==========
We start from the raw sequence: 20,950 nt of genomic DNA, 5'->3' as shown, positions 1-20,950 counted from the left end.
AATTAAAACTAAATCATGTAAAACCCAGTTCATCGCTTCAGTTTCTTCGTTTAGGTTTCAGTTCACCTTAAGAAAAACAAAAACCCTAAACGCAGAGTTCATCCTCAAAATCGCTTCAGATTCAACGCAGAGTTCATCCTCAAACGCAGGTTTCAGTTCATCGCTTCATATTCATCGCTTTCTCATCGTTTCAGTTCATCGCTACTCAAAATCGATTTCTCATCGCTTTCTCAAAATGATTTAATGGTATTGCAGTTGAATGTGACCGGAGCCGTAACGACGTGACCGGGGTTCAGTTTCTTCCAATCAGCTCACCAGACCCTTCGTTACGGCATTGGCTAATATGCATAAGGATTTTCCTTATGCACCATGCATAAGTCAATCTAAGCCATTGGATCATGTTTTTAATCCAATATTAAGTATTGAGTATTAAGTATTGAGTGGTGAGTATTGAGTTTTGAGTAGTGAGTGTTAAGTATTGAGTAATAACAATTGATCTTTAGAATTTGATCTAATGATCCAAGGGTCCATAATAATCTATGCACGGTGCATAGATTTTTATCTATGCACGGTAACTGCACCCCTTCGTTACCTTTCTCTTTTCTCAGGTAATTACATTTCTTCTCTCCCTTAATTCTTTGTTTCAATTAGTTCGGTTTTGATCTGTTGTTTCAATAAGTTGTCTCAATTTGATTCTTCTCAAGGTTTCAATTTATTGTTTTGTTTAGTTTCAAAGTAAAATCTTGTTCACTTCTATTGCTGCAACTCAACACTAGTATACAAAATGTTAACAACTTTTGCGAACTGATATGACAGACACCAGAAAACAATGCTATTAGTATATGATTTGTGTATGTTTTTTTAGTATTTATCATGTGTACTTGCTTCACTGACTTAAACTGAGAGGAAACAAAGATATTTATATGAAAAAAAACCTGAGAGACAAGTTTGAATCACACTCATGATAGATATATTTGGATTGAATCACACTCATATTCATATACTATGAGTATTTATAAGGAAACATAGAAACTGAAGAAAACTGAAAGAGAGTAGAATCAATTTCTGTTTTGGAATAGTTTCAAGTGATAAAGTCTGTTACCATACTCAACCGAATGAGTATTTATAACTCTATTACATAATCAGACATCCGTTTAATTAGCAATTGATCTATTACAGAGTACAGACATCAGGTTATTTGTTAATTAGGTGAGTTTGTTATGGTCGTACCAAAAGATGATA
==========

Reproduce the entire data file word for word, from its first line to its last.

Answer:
We start from the raw sequence: 20,950 nt of genomic DNA, 5'->3' as shown, positions 1-20,950 counted from the left end.
AATTAAAACTAAATCATGTAAAACCCAGTTCATCGCTTCAGTTTCTTCGTTTAGGTTTCAGTTCACCTTAAGAAAAACAAAAACCCTAAACGCAGAGTTCATCCTCAAAATCGCTTCAGATTCAACGCAGAGTTCATCCTCAAACGCAGGTTTCAGTTCATCGCTTCATATTCATCGCTTTCTCATCGTTTCAGTTCATCGCTACTCAAAATCGATTTCTCATCGCTTTCTCAAAATGATTTAATGGTATTGCAGTTGAATGTGACCGGAGCCGTAACGACGTGACCGGGGTTCAGTTTCTTCCAATCAGCTCACCAGACCCTTCGTTACGGCATTGGCTAATATGCATAAGGATTTTCCTTATGCACCATGCATAAGTCAATCTAAGCCATTGGATCATGTTTTTAATCCAATATTAAGTATTGAGTATTAAGTATTGAGTGGTGAGTATTGAGTTTTGAGTAGTGAGTGTTAAGTATTGAGTAATAACAATTGATCTTTAGAATTTGATCTAATGATCCAAGGGTCCATAATAATCTATGCACGGTGCATAGATTTTTATCTATGCACGGTAACTGCACCCCTTCGTTACCTTTCTCTTTTCTCAGGTAATTACATTTCTTCTCTCCCTTAATTCTTTGTTTCAATTAGTTCGGTTTTGATCTGTTGTTTCAATAAGTTGTCTCAATTTGATTCTTCTCAAGGTTTCAATTTATTGTTTTGTTTAGTTTCAAAGTAAAATCTTGTTCACTTCTATTGCTGCAACTCAACACTAGTATACAAAATGTTAACAACTTTTGCGAACTGATATGACAGACACCAGAAAACAATGCTATTAGTATATGATTTGTGTATGTTTTTTTAGTATTTATCATGTGTACTTGCTTCACTGACTTAAACTGAGAGGAAACAAAGATATTTATATGAAAAAAAACCTGAGAGACAAGTTTGAATCACACTCATGATAGATATATTTGGATTGAATCACACTCATATTCATATACTATGAGTATTTATAAGGAAACATAGAAACTGAAGAAAACTGAAAGAGAGTAGAATCAATTTCTGTTTTGGAATAGTTTCAAGTGATAAAGTCTGTTACCATACTCAACCGAATGAGTATTTATAACTCTATTACATAATCAGACATCCGTTTAATTAGCAATTGATCTATTACAGAGTACAGACATCAGGTTATTTGTTAATTAGGTGAGTTTGTTATGGTCGTACCAAAAGATGATA